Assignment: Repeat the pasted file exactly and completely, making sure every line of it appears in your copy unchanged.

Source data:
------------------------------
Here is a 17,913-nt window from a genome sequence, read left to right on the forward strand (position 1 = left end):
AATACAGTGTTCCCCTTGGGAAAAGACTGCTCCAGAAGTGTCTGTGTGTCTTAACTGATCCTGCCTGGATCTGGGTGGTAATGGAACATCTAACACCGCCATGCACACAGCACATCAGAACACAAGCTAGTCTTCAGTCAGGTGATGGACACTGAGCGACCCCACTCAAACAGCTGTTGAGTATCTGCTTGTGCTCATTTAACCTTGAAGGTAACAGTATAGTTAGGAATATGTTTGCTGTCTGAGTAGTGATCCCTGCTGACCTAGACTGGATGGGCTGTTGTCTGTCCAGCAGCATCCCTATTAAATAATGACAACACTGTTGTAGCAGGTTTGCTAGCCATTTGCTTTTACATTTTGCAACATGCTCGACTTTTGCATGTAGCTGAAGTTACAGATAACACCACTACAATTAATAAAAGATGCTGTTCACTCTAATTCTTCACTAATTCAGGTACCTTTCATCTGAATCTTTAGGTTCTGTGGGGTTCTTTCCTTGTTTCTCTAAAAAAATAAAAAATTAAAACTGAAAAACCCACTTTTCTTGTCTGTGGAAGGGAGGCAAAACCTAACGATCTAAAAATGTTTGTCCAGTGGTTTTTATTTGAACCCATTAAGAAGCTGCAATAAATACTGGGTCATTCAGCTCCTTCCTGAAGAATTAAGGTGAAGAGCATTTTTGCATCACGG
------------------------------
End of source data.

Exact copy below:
Here is a 17,913-nt window from a genome sequence, read left to right on the forward strand (position 1 = left end):
AATACAGTGTTCCCCTTGGGAAAAGACTGCTCCAGAAGTGTCTGTGTGTCTTAACTGATCCTGCCTGGATCTGGGTGGTAATGGAACATCTAACACCGCCATGCACACAGCACATCAGAACACAAGCTAGTCTTCAGTCAGGTGATGGACACTGAGCGACCCCACTCAAACAGCTGTTGAGTATCTGCTTGTGCTCATTTAACCTTGAAGGTAACAGTATAGTTAGGAATATGTTTGCTGTCTGAGTAGTGATCCCTGCTGACCTAGACTGGATGGGCTGTTGTCTGTCCAGCAGCATCCCTATTAAATAATGACAACACTGTTGTAGCAGGTTTGCTAGCCATTTGCTTTTACATTTTGCAACATGCTCGACTTTTGCATGTAGCTGAAGTTACAGATAACACCACTACAATTAATAAAAGATGCTGTTCACTCTAATTCTTCACTAATTCAGGTACCTTTCATCTGAATCTTTAGGTTCTGTGGGGTTCTTTCCTTGTTTCTCTAAAAAAATAAAAAATTAAAACTGAAAAACCCACTTTTCTTGTCTGTGGAAGGGAGGCAAAACCTAACGATCTAAAAATGTTTGTCCAGTGGTTTTTATTTGAACCCATTAAGAAGCTGCAATAAATACTGGGTCATTCAGCTCCTTCCTGAAGAATTAAGGTGAAGAGCATTTTTGCATCACGG